Yuan Wang 5 saga: Sri Lanka gears for fallout

  • Govt. permits vessel to call at H’tota on Tuesday 
  • Concerns over Sri Lankan Govt.’s handling of issue
  • Trade and debt restructuring deals with China on hold

By Asiri Fernando

Sri Lanka’s efforts to improve trade and conclude the planned Free Trade Agreement (FTA) with China along with the debt restructuring programme with the Chinese have been put at risk by the diplomatic dispute over the controversy surrounding the visit of the Yuan Wang 5 satellite tracking vessel to Sri Lanka, The Sunday Morning learns.

This, despite reports that Sri Lanka has granted permission for the vessel to call at the Hambantota Port on Tuesday (16) for a seven-day replenishment stop. The Government on 5 August rescinded permission for the vessel to dock in Sri Lanka by asking the Chinese to defer the arrival, which was earlier scheduled for Thursday (11), pending further consultations.

According to the Ministry of Foreign Affairs, the permission to call at Hambantota on Tuesday (16) was communicated to the Chinese Embassy in Colombo on Friday (12). 

Sri Lanka had earlier rescinded permission granted in July following strong diplomatic pressure from India and the US. It is learnt that both India and US had not furnished the Government with solid reasons for their concern and objection to the vessel docking in Sri Lanka despite a request from both parties to do so.

The Chinese meanwhile expressed their displeasure and continued to request the Sri Lankan Government for a date the Chinese vessel could dock in Sri Lanka for replenishment since it had not called at any other port since its departure from China.

However, the Indian Foreign Ministry later rejected allegations that India had exerted pressure on Sri Lanka regarding the issue.

Meanwhile, the Sri Lanka Ministry of Foreign Affairs in a press release issued yesterday stated that the Yuan Wang 5 had been granted permission to replenish at the Hambantota Port on 16 August.

The Ministry stated that on 12 August, the Chinese Embassy had informed the Ministry via Diplomatic Note that the Yuan Wang 5 was scheduled to arrive in the Port of Hambantota on 16 August and had applied for clearance for replenishment purposes for the new dates 16 to 22 August.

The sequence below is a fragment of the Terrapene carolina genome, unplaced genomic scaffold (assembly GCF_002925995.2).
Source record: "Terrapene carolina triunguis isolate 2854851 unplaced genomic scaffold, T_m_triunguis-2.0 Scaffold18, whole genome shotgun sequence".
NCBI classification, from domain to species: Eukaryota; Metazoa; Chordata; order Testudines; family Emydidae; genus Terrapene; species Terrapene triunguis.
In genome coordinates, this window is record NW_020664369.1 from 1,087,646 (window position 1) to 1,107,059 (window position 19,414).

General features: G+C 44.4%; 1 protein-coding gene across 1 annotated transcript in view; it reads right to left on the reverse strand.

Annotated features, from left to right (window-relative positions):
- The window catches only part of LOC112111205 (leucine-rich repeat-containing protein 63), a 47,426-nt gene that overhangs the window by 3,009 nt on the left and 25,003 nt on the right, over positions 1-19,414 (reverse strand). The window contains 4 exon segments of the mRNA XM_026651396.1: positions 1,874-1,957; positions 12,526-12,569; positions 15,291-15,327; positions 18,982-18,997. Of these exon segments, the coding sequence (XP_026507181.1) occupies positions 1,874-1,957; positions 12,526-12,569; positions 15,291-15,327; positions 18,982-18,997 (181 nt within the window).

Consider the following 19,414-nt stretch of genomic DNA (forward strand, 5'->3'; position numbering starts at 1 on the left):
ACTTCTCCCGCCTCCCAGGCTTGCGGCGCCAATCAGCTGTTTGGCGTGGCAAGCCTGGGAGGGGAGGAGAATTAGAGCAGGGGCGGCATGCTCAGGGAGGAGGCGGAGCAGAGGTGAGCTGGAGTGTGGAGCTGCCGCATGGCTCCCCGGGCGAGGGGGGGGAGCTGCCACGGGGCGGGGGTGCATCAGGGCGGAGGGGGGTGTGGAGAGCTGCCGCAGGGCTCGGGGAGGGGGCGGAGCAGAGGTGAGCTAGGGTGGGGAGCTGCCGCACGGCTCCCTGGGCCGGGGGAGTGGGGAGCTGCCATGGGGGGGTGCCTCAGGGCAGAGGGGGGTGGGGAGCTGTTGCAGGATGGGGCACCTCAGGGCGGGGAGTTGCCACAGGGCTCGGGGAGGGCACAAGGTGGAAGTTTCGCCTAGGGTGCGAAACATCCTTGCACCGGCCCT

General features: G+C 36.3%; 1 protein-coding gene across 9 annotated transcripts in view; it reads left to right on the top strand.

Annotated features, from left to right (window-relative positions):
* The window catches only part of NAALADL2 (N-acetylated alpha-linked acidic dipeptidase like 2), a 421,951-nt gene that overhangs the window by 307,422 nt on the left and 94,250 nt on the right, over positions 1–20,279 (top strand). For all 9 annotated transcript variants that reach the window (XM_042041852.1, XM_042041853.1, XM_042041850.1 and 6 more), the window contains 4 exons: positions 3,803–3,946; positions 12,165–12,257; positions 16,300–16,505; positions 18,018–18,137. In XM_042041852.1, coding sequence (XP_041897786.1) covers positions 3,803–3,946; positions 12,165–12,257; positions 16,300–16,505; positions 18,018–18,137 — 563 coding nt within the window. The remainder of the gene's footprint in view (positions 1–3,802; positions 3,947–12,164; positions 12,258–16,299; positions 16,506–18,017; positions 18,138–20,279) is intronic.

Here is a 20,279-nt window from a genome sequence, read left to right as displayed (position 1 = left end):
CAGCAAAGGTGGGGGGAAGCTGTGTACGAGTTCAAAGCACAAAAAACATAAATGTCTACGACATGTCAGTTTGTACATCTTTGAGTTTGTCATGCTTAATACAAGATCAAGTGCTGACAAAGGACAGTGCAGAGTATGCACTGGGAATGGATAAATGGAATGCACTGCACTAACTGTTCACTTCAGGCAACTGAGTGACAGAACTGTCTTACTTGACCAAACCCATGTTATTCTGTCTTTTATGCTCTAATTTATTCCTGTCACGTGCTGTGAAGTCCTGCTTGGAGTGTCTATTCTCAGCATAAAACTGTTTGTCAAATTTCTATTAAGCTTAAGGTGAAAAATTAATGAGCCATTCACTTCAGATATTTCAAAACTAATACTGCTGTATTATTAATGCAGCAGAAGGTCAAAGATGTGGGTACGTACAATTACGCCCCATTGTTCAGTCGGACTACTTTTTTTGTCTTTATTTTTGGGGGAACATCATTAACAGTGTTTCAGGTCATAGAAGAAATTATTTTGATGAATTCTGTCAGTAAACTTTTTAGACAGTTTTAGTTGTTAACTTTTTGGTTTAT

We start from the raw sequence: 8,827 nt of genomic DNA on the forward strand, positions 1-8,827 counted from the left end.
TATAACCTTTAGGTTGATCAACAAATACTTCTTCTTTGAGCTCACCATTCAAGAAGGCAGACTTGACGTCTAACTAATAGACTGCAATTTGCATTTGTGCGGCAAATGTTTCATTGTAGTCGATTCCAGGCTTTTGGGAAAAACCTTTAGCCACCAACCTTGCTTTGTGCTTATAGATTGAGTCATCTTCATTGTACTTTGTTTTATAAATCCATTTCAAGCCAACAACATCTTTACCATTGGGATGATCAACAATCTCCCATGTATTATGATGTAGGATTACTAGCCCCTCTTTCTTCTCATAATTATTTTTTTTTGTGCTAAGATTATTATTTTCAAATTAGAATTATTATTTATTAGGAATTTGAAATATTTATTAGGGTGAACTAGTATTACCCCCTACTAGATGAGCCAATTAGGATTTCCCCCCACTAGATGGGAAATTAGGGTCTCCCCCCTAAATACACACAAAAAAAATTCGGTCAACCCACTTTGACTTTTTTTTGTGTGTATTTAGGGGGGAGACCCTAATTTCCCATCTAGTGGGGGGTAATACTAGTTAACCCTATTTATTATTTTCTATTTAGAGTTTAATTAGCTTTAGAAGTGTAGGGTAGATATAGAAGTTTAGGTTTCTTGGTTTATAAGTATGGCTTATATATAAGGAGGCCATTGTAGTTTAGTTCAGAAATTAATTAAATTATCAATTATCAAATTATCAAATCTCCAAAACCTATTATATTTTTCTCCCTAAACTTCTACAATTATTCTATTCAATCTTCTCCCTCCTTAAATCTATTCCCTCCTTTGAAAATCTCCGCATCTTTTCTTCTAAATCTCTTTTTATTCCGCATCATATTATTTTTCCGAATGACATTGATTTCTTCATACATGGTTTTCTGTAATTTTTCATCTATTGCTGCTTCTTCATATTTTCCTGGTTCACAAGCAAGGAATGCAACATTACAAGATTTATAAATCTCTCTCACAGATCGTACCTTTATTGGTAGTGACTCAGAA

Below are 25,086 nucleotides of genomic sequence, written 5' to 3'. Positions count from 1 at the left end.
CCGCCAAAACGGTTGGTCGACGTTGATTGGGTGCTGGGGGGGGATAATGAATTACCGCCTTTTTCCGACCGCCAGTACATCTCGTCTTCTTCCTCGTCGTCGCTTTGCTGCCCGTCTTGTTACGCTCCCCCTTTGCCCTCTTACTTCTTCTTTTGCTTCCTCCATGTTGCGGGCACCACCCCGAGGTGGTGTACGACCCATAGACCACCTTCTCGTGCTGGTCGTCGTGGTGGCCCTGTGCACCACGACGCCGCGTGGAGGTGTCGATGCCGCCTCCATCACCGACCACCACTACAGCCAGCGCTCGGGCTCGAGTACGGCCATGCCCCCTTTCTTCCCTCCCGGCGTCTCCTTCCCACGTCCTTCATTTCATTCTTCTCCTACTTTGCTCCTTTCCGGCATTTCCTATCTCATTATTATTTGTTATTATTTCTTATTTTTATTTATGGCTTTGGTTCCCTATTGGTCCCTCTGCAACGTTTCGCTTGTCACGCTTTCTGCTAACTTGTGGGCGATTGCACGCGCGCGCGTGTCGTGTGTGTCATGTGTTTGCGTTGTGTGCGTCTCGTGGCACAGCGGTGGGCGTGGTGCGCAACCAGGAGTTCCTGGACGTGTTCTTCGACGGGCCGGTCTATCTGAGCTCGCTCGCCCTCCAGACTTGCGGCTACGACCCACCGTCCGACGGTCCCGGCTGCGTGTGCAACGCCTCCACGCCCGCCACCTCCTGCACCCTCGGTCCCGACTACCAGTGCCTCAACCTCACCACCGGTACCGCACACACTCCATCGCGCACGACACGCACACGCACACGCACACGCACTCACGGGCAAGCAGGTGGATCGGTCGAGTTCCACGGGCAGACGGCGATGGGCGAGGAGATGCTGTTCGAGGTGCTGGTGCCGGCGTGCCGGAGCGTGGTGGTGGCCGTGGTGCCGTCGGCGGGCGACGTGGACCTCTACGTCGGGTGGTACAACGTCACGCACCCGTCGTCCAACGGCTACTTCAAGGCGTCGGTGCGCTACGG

It added that having considered all material in place, the clearance to the Embassy of the People’s Republic of China was conveyed for the deferred arrival of the vessel from 16-22 August.

A senior Foreign Ministry official, speaking on terms of anonymity, told The Sunday Morning that the way in which Sri Lanka had handled the Yuan Wang 5 vessel’s visit had been disastrous, with the impact of the decision taken in Colombo negatively affecting Sri Lankan efforts to promote the country as a tourism destination in China and encourage Foreign Direct Investment (FDI) into the island.

“This matter was badly handled and poorly communicated. Sri Lanka also should stand for its policies. If Hambantota is a commercial port and we allow warships and commercial vessels from all over the world to come there for replenishment, we need to be consistent about it,” the Foreign Ministry official said.

When asked if Colombo’s actions would impact Sri Lankan interests in China, the official said: “Yes, because over in China, if you upset the Government, everyone falls in line. This happens in other countries too, but more so in China.”

According to the official, the Chinese space programme is very close to the Chinese public and closely linked to the national pride of the Chinese nation.

“Sri Lanka is viewed as a friend and China doesn’t have many ‘friends,’ so when Sri Lanka grants permission for a ship that is a critical part of the Chinese space programme and then suddenly cancels the permission due to concerns by regional countries – some that China sees as rivals – it sparks distrust and impacts relations between both countries,” the official said.

Sri Lanka had planned to conduct several tourism promotion projects in China ahead of the tourist season and the Chinese holidays to boost tourist arrivals into the island. 

Sri Lanka is also in the early stages of conducting negotiations with China on restructuring debt, which is vital to the country’s economic recovery, especially in reaching an agreement with the International Monetary Fund (IMF).